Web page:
India struggles to provide economies of scale to these companies – the cost advantages gained due to the increase in efficiency stemming from a larger production of goods, i.e., a greater scale of operation. Most automobile brands have failed to acquire market share even after substantial investment, and most plants in this industry operate at less than 40% of their production capacity.
Basically speaking, the Indian economy is not what they expected it to be. India was viewed as a highly untapped market, and the GDP was expected to show accelerating growth considering the demographic dividend in India’s high population (with around 12 million people entering the working-age population of 15-59 every year).
However, these assumptions did not prove fruitful, and the light vehicle market grew annually grew at a rate of only 2% when compounded annually between the years 2011 and 2019. Most people turned towards servicing and replacing old cars, and first-time buyers were gradually reducing in the market, according to Gaurav Vanghal, associate director at IHS Markit.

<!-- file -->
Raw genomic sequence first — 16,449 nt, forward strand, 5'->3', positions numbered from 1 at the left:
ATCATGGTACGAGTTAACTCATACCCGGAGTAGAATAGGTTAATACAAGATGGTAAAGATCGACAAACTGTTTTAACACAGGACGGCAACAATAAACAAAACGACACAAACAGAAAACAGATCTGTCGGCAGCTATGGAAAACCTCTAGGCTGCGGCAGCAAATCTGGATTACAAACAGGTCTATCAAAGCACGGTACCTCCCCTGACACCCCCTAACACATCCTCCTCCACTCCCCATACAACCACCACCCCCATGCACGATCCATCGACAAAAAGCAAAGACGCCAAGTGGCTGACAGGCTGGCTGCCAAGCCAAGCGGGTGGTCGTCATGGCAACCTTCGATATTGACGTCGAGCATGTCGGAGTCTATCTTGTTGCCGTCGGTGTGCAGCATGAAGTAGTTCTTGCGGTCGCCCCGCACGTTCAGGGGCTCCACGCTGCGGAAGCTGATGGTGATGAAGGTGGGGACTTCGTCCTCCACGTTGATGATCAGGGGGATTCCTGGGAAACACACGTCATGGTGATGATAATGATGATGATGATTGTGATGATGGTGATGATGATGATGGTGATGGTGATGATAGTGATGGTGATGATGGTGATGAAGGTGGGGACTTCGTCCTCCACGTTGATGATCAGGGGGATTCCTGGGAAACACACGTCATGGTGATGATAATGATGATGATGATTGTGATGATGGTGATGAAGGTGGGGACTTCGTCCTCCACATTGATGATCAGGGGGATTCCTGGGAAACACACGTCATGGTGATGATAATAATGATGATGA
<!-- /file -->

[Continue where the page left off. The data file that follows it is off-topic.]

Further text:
Additionally, the cost of owning a car has increased significantly, as well as fuel prices as well. In an already price-sensitive market, this further lowers demand.
We conclude that red-tapeism, unstable government policies, difficulty in acquiring market share, and a disappointing Indian economy are the prime reasons for automobile companies leaving India. The little understanding of foreign companies of Indian culture and the demands and needs of the consumer base in a price-sensitive market that does not provide economies of scale make the endeavor unfruitful.
More: Slideshow on Why Major Automakers leaving India